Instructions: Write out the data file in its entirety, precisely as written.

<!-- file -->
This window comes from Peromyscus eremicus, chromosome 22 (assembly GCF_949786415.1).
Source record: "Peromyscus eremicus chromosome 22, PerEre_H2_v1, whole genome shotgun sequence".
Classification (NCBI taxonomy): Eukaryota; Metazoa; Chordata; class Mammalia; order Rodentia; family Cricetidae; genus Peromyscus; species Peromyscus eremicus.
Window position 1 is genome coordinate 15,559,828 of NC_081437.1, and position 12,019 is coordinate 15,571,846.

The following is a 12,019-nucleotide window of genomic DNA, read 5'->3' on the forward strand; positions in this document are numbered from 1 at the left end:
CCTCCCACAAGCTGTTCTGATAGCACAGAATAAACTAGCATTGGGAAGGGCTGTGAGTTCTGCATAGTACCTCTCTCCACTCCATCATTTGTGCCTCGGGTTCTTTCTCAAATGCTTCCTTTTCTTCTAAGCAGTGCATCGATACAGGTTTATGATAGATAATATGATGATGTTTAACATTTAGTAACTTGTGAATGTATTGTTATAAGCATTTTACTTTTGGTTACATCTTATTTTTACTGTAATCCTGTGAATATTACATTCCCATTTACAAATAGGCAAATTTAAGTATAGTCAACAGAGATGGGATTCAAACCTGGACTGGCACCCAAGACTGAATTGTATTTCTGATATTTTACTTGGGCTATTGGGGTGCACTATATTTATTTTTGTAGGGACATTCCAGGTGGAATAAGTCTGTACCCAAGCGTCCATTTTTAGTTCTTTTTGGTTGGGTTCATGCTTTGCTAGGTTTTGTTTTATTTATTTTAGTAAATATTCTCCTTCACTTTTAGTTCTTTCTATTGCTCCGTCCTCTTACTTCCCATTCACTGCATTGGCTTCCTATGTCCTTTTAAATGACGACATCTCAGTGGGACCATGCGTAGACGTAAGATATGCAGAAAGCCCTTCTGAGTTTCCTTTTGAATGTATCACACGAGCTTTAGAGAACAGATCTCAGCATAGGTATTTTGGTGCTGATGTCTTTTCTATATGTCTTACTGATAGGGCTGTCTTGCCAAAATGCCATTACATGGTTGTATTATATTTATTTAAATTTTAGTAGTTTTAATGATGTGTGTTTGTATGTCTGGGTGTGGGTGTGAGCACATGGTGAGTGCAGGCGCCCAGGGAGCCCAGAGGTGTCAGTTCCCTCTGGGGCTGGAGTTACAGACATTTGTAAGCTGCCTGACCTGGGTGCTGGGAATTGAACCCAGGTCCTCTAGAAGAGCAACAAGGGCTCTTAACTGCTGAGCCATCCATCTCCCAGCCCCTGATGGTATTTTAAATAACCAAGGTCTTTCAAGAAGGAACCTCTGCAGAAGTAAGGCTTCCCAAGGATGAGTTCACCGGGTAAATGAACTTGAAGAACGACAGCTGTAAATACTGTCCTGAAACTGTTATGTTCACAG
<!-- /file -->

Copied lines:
This window comes from Peromyscus eremicus, chromosome 22 (assembly GCF_949786415.1).
Source record: "Peromyscus eremicus chromosome 22, PerEre_H2_v1, whole genome shotgun sequence".
Classification (NCBI taxonomy): Eukaryota; Metazoa; Chordata; class Mammalia; order Rodentia; family Cricetidae; genus Peromyscus; species Peromyscus eremicus.
Window position 1 is genome coordinate 15,559,828 of NC_081437.1, and position 12,019 is coordinate 15,571,846.

The following is a 12,019-nucleotide window of genomic DNA, read 5'->3' on the forward strand; positions in this document are numbered from 1 at the left end:
CCTCCCACAAGCTGTTCTGATAGCACAGAATAAACTAGCATTGGGAAGGGCTGTGAGTTCTGCATAGTACCTCTCTCCACTCCATCATTTGTGCCTCGGGTTCTTTCTCAAATGCTTCCTTTTCTTCTAAGCAGTGCATCGATACAGGTTTATGATAGATAATATGATGATGTTTAACATTTAGTAACTTGTGAATGTATTGTTATAAGCATTTTACTTTTGGTTACATCTTATTTTTACTGTAATCCTGTGAATATTACATTCCCATTTACAAATAGGCAAATTTAAGTATAGTCAACAGAGATGGGATTCAAACCTGGACTGGCACCCAAGACTGAATTGTATTTCTGATATTTTACTTGGGCTATTGGGGTGCACTATATTTATTTTTGTAGGGACATTCCAGGTGGAATAAGTCTGTACCCAAGCGTCCATTTTTAGTTCTTTTTGGTTGGGTTCATGCTTTGCTAGGTTTTGTTTTATTTATTTTAGTAAATATTCTCCTTCACTTTTAGTTCTTTCTATTGCTCCGTCCTCTTACTTCCCATTCACTGCATTGGCTTCCTATGTCCTTTTAAATGACGACATCTCAGTGGGACCATGCGTAGACGTAAGATATGCAGAAAGCCCTTCTGAGTTTCCTTTTGAATGTATCACACGAGCTTTAGAGAACAGATCTCAGCATAGGTATTTTGGTGCTGATGTCTTTTCTATATGTCTTACTGATAGGGCTGTCTTGCCAAAATGCCATTACATGGTTGTATTATATTTATTTAAATTTTAGTAGTTTTAATGATGTGTGTTTGTATGTCTGGGTGTGGGTGTGAGCACATGGTGAGTGCAGGCGCCCAGGGAGCCCAGAGGTGTCAGTTCCCTCTGGGGCTGGAGTTACAGACATTTGTAAGCTGCCTGACCTGGGTGCTGGGAATTGAACCCAGGTCCTCTAGAAGAGCAACAAGGGCTCTTAACTGCTGAGCCATCCATCTCCCAGCCCCTGATGGTATTTTAAATAACCAAGGTCTTTCAAGAAGGAACCTCTGCAGAAGTAAGGCTTCCCAAGGATGAGTTCACCGGGTAAATGAACTTGAAGAACGACAGCTGTAAATACTGTCCTGAAACTGTTATGTTCACAG